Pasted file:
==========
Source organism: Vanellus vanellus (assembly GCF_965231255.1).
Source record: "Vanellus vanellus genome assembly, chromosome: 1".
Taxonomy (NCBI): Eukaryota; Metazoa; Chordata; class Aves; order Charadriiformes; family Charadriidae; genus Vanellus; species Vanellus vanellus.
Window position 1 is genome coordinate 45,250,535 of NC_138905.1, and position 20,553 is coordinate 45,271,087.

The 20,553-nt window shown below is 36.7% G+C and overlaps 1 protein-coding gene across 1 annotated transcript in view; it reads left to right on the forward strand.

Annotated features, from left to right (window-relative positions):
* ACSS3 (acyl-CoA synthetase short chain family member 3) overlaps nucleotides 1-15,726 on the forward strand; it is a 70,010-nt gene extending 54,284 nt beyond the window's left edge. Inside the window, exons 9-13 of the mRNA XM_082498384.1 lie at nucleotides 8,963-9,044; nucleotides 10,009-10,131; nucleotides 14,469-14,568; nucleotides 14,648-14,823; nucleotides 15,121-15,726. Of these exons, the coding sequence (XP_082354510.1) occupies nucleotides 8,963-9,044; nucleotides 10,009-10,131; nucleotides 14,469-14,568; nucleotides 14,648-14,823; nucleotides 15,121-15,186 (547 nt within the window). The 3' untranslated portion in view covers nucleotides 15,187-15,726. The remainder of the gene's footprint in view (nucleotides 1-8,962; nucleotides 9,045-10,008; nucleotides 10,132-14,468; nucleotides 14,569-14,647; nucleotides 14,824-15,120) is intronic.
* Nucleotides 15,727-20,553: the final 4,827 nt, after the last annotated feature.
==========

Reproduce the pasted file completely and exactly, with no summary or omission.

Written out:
Source organism: Vanellus vanellus (assembly GCF_965231255.1).
Source record: "Vanellus vanellus genome assembly, chromosome: 1".
Taxonomy (NCBI): Eukaryota; Metazoa; Chordata; class Aves; order Charadriiformes; family Charadriidae; genus Vanellus; species Vanellus vanellus.
Window position 1 is genome coordinate 45,250,535 of NC_138905.1, and position 20,553 is coordinate 45,271,087.

The 20,553-nt window shown below is 36.7% G+C and overlaps 1 protein-coding gene across 1 annotated transcript in view; it reads left to right on the forward strand.

Annotated features, from left to right (window-relative positions):
* ACSS3 (acyl-CoA synthetase short chain family member 3) overlaps nucleotides 1-15,726 on the forward strand; it is a 70,010-nt gene extending 54,284 nt beyond the window's left edge. Inside the window, exons 9-13 of the mRNA XM_082498384.1 lie at nucleotides 8,963-9,044; nucleotides 10,009-10,131; nucleotides 14,469-14,568; nucleotides 14,648-14,823; nucleotides 15,121-15,726. Of these exons, the coding sequence (XP_082354510.1) occupies nucleotides 8,963-9,044; nucleotides 10,009-10,131; nucleotides 14,469-14,568; nucleotides 14,648-14,823; nucleotides 15,121-15,186 (547 nt within the window). The 3' untranslated portion in view covers nucleotides 15,187-15,726. The remainder of the gene's footprint in view (nucleotides 1-8,962; nucleotides 9,045-10,008; nucleotides 10,132-14,468; nucleotides 14,569-14,647; nucleotides 14,824-15,120) is intronic.
* Nucleotides 15,727-20,553: the final 4,827 nt, after the last annotated feature.